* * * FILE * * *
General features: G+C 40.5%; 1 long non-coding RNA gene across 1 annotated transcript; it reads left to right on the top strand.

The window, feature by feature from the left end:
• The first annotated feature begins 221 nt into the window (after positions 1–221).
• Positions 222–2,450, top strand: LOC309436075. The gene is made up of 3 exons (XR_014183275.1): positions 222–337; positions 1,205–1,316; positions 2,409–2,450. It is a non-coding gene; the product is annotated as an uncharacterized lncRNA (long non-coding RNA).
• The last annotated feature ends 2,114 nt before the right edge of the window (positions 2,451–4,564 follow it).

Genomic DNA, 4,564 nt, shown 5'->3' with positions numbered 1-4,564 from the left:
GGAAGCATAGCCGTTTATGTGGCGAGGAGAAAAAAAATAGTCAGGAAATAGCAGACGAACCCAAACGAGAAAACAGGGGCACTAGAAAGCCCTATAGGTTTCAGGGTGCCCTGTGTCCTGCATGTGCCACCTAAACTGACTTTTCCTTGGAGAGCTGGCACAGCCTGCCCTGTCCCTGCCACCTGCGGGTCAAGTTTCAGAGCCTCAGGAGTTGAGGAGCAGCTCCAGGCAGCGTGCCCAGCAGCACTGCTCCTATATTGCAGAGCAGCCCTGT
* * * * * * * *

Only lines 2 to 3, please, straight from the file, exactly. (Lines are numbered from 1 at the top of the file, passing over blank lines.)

The window, feature by feature from the left end:
• The first annotated feature begins 221 nt into the window (after positions 1–221).